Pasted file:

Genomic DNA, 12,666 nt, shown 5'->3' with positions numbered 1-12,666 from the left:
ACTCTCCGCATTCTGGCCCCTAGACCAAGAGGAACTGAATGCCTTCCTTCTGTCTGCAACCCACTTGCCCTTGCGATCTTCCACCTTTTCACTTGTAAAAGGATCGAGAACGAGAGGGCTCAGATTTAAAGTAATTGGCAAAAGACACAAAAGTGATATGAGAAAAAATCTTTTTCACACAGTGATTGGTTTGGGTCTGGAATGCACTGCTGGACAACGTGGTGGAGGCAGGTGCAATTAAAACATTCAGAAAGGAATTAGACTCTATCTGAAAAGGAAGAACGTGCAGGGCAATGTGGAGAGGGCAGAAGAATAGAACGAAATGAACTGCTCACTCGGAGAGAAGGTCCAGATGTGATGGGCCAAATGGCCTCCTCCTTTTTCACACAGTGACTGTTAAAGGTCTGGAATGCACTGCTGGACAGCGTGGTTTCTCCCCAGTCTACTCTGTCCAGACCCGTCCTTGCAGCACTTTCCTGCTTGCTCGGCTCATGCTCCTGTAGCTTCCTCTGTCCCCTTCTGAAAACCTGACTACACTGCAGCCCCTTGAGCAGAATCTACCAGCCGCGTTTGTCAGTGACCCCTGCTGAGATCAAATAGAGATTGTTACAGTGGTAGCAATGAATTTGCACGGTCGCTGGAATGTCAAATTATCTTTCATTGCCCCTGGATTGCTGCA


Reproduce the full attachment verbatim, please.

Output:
Genomic DNA, 12,666 nt, shown 5'->3' with positions numbered 1-12,666 from the left:
ACTCTCCGCATTCTGGCCCCTAGACCAAGAGGAACTGAATGCCTTCCTTCTGTCTGCAACCCACTTGCCCTTGCGATCTTCCACCTTTTCACTTGTAAAAGGATCGAGAACGAGAGGGCTCAGATTTAAAGTAATTGGCAAAAGACACAAAAGTGATATGAGAAAAAATCTTTTTCACACAGTGATTGGTTTGGGTCTGGAATGCACTGCTGGACAACGTGGTGGAGGCAGGTGCAATTAAAACATTCAGAAAGGAATTAGACTCTATCTGAAAAGGAAGAACGTGCAGGGCAATGTGGAGAGGGCAGAAGAATAGAACGAAATGAACTGCTCACTCGGAGAGAAGGTCCAGATGTGATGGGCCAAATGGCCTCCTCCTTTTTCACACAGTGACTGTTAAAGGTCTGGAATGCACTGCTGGACAGCGTGGTTTCTCCCCAGTCTACTCTGTCCAGACCCGTCCTTGCAGCACTTTCCTGCTTGCTCGGCTCATGCTCCTGTAGCTTCCTCTGTCCCCTTCTGAAAACCTGACTACACTGCAGCCCCTTGAGCAGAATCTACCAGCCGCGTTTGTCAGTGACCCCTGCTGAGATCAAATAGAGATTGTTACAGTGGTAGCAATGAATTTGCACGGTCGCTGGAATGTCAAATTATCTTTCATTGCCCCTGGATTGCTGCA